By Melody Meyer
Albert Lusk was driven by his passion and commitment to organic agriculture, founding Albert's Organics in 1982, and eventually becoming the largest certified organic wholesale distributor of organically grown fresh produce in the United States.
Lusk moved to Costa Rica 12 years ago and was fond of hiking to his favorite waterfall in Braulio Carrillo National Park. In late September of this year, he went missing, with only his car and walking stick left as clues to his whereabouts near a densely forested region.
While the search for Lusk is ongoing, the story of this organic pioneer can be heard from the many produce veterans who helped him build a national organic produce network.
Albert Lusk and the 1980s Albert's Organics team
Bill Sutherland, CEO and founder of Sutherland Produce, first met Lusk in 1978 working at a packing house. “Albert always had his eyes on developing relationships with organic growers and starting his own business. After working in a health food store in Topanga Canyon, he opened a little warehouse in Los Angeles. One man and a little truck—the business just got bigger and bigger, “he said. “Years later, we started a separate brokerage company called A&A sales brokering fruit for the Olson Brothers. We eventually went our separate ways but there’s an entire list of people who came out of Albert's that helped shape the organic produce industry.”
Peter Oill, currently with Fresh Venture Organic Farms, is one of those who began with Albert’s Organics. “We met when I was working with David Weinstein at Cooportunity Produce in LA. Albert would come down in a big blue truck schlepping avocados and citrus from Santa Barbara or Ojai into the LA market, “Oill said.
Albert Lusk, 1970s
“He brought in a friend from elementary school, Robert Demonte, to do the accounting, and we operated the business out of his house in Venice. Eventually we rented a little wooden podium that was part of the Rainbow Produce stall in the LA market,” he continued. “Back in those days, if you went up to Santa Cruz, you were conquering the organic world. Soon we were shipping air cans of organic produce to the Midwest, Florida, and [the] East Coast—up to 50 air cans a day. So, we started trucking it across the country and opened small warehouses in Chicago, Florida, and ultimately in New Jersey. “
“Albert always had his eyes on developing relationships with organic growers and starting his own business." -Bill Sutherland
Oill credited Albert's Organics as a driving force in bringing fresh organic produce to consumers across the country. “It was crucial for all the certified growers in California because we shipped it all over the country. It was the vehicle that drove their labels and grower recognition, and they started to make money,” he said.
Bob Stone, formerly of Robinson Fresh, told OPN, “Albert was, if nothing else, persistent and aggressive. In 1991, I was working at Kathy’s Ranch Markets in Las Vegas, and he flew in and made me an offer I couldn’t refuse. I became the fruit buyer and was there only 2 years. But he always dreamed of selling the business.”
Simcha Weinstein was vice president of Albert's Organics for 15 years. “In the 80’s, there were huge gaps [in] who could get organic food without paying a fortune. Albert was really frustrated working in a Topanga Health Food store because he couldn’t get what he wanted. So, he found a better way to get that food out to people who wanted it,” Weinstein said. “People in Lawrence, Kansas or Cedar Rapids, Iowa wouldn’t be having the abundance of fresh organic food right now if Albert hadn’t put the wheels on it.”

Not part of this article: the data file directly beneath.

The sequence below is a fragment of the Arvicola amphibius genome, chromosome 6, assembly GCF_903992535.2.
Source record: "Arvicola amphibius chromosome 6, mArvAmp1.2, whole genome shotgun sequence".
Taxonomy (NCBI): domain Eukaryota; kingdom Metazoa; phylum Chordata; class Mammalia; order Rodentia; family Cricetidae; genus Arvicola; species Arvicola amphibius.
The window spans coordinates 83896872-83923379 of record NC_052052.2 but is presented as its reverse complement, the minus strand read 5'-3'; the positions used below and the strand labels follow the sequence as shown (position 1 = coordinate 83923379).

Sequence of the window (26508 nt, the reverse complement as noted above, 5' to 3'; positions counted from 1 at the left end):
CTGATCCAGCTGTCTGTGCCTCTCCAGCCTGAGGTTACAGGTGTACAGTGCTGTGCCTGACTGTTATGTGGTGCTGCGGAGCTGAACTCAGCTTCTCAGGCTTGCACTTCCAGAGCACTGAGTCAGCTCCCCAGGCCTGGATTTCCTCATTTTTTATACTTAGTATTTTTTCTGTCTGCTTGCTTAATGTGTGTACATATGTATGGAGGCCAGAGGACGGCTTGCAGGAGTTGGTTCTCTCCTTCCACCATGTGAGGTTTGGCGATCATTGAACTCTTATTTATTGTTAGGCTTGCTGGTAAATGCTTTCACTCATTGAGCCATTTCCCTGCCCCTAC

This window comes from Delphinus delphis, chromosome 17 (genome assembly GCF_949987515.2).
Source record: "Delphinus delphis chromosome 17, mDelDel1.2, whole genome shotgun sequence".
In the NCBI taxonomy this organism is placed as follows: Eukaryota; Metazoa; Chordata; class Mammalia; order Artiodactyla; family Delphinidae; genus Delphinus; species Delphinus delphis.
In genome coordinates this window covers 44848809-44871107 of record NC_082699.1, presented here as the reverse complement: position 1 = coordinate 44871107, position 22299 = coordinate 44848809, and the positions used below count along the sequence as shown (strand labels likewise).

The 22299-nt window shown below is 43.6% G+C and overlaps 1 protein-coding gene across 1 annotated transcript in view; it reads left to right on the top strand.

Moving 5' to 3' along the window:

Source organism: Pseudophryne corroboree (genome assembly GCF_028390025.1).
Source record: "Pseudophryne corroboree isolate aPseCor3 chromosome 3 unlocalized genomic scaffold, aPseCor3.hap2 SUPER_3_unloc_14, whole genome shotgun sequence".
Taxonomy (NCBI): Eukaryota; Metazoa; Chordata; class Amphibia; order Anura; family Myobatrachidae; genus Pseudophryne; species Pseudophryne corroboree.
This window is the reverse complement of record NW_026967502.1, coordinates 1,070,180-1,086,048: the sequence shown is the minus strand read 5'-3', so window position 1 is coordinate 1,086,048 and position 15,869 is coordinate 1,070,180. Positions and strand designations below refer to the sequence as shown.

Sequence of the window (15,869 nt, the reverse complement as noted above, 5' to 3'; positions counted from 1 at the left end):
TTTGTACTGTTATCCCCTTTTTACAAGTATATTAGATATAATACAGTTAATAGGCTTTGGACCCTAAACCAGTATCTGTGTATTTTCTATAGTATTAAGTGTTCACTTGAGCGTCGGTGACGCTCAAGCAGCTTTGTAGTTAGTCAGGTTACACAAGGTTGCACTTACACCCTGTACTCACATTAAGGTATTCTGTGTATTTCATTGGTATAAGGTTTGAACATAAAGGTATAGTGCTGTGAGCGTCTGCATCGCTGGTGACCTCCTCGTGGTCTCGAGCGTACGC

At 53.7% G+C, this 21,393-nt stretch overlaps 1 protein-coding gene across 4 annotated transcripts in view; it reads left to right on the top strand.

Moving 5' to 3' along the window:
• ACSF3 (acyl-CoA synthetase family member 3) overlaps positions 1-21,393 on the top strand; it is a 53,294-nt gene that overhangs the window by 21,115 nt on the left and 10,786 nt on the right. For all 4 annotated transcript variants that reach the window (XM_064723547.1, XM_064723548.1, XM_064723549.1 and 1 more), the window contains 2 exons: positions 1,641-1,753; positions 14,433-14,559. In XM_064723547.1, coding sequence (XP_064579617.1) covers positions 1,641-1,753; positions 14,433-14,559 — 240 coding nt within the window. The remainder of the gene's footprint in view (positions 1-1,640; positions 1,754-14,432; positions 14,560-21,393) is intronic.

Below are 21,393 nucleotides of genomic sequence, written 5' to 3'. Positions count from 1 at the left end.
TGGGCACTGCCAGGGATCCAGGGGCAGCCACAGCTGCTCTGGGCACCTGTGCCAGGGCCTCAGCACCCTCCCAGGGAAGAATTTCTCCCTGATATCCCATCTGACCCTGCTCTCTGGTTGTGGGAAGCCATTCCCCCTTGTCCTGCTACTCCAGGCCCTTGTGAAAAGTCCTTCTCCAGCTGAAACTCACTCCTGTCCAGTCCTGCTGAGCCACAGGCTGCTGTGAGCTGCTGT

Weinstein said many organic growers were able to convert their farms over to organic because they saw an opportunity with Lusk to have their crops distributed nationally. "The role of a wholesale distributor isn’t as sexy a story as a grower or a retailer. But Albert had the vision to link those two together. He changed the world and the way we eat. I am grateful to have known him because he had an idea and manifested it,” he said.
“People in Lawrence, Kansas or Cedar Rapids, Iowa wouldn’t be having the abundance of fresh organic food right now if Albert hadn’t put the wheels on it.” -Simcha Weinstein
Claris Ritter first did business with Lusk while working at Santa Cruz Trucking in 1982. “He was a vendor and did hauling from the farms in San Diego county into LA for us. He convinced me to move to LA and got me a job running the produce departments at Mothers Markets. The following year, I went to work for Albert’s and launched our marketing and communications department.”
Lusk and Ritter eventually married in 1989.
“It was such a formative time. What we were doing was helping retailers sell and market organic food. We had sell sheets, sign programs, we held the first farm tour events at Expo West so customers could meet the farmer and understand what organic meant,” Ritter said.
She said as a pioneer in the organic business one of the biggest contributions Lusk made was investing in education. “Albert understood that one of the roles of the company was to help the consumer understand organic and grow the market. We were constantly on the road meeting the farmers and the retailers, building the market and the supply at the same time.”
Ritter fondly remembers Lusk and his contributions to build what has become a multi-billion-dollar industry. “He was a great connector, and he didn’t burn bridges; he knew how to move forward. He could be difficult, but he knew how to charm and had a really sweet side,” she said. Albert had this large sense of himself and strength to forge into territories and markets that were unproven and untouched. He is a legend. “